Some of the new units will house evacuees from the Netzarim settlement that was dismantled in Gaza in 2005 • New housing units are latest in series of construction approvals that have garnered criticism from Palestinians and the international community.
Defense Minister Ehud Barak last week approved the construction of 277 new housing units in Ariel, 100 of which are to be allocated to evacuees from Netzarim, a former settlement built in Gaza that was dismantled during the 2005 disengagement.
The plans for the new housing units in Ariel are the latest in a series of construction projects recently passed by the government.
Last week, Interior Minister Eli Yishai gave final approval for the construction of 1,600 new housing units in the ultra-Orthodox East Jerusalem neighborhood of Ramat Shlomo, located over the Green Line.
A spokesman for the Interior Ministry said the housing plans are not political, but rather a reaction to recent protests about the high cost of living and calls for more affordable housing in Israel.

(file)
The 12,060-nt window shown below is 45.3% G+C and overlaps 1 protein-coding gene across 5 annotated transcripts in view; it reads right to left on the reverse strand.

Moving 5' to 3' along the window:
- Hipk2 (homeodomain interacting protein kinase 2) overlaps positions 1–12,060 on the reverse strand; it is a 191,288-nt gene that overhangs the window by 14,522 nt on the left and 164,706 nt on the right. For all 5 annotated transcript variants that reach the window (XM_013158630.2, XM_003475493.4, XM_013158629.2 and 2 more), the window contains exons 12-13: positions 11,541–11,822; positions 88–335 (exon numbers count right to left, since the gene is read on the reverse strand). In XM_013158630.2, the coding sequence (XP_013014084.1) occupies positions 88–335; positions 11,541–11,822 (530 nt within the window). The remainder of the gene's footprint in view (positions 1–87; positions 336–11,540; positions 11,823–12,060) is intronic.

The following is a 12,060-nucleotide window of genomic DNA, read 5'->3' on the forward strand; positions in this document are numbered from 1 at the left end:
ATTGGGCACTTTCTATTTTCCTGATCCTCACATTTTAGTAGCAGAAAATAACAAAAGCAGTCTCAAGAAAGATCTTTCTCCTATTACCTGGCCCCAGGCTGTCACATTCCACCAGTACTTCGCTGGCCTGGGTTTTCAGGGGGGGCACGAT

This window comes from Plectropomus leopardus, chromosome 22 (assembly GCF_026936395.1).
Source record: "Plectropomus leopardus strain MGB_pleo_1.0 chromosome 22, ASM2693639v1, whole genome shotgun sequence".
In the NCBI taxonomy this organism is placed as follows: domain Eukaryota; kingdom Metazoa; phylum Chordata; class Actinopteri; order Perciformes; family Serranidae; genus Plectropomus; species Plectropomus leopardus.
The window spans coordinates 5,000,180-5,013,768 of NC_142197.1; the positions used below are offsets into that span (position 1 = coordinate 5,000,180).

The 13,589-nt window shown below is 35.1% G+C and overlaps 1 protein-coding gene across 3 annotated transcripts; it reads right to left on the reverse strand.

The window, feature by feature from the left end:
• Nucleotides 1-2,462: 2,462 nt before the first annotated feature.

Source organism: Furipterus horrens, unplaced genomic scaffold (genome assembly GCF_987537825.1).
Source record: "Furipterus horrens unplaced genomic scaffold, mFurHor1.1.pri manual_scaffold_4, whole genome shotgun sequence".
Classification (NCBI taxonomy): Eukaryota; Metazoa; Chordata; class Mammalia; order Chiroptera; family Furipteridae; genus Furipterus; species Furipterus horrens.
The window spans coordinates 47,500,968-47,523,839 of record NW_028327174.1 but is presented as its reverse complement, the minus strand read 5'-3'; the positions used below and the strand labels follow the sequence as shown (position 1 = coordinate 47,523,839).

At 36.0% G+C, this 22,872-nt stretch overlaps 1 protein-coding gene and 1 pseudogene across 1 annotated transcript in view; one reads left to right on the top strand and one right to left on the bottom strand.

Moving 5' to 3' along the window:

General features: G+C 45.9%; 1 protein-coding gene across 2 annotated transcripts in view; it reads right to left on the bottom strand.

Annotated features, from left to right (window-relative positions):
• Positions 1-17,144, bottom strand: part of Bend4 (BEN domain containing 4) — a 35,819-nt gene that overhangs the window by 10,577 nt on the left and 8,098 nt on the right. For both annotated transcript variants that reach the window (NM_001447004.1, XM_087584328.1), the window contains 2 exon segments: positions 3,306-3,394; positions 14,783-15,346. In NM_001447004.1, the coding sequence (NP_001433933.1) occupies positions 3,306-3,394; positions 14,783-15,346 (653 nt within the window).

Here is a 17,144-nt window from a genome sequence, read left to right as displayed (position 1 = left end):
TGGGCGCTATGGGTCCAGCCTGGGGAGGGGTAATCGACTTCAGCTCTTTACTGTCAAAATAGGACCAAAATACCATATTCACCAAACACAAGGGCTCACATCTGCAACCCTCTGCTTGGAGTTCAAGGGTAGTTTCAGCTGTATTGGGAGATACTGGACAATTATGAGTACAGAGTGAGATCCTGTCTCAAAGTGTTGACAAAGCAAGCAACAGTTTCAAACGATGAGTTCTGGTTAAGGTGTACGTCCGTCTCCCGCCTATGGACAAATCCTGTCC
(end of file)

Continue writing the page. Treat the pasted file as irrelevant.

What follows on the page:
Last March, the ministry announced the construction of the 1,600 housing units in question, just as U.S. Vice President Joe Biden was visiting the region. The announcement sparked outrage from the international community and led to a diplomatic rift with the U.S. Earlier this month, the Interior Ministry also approved the construction of 930 housing units in the East Jerusalem neighborhood of Har Homa.
The approval of the housing plans has garnered fierce criticism from the Palestinians and the international community.
Asked to comment on the Har Homa project, U.S. State Department spokesman Jay Carney said the U.S. "position on that has not changed, which is that we urge both sides not to take any action that makes it harder for the two sides to come together and negotiate."
State Department spokeswoman Victoria Nuland echoed his remarks, the French news agency AFP reported.
"As we've said many times, unilateral action of this kind works against our efforts to get folks back to the table, makes it all more difficult, and undercuts trust," she said.
Also expressing dismay at the construction plans, Palestinian Authority chief negotiator Saeb Erakat said in a statement that the housing approval showed that Israel “is committed to investing in occupation rather than peace.”
"In the past few days, members of the international community ... condemned the expansion of the illegal settlement of Har Homa. Today, Israel has responded to this international consensus with intransigence and willful disregard,” Erekat said.
European Union foreign policy chief Catherine Ashton last week also expressed disapproval for the plan.
"I am profoundly disappointed by Thursday's approval of a project that has triggered fierce criticism from the Palestinians and the international community," Ashton said.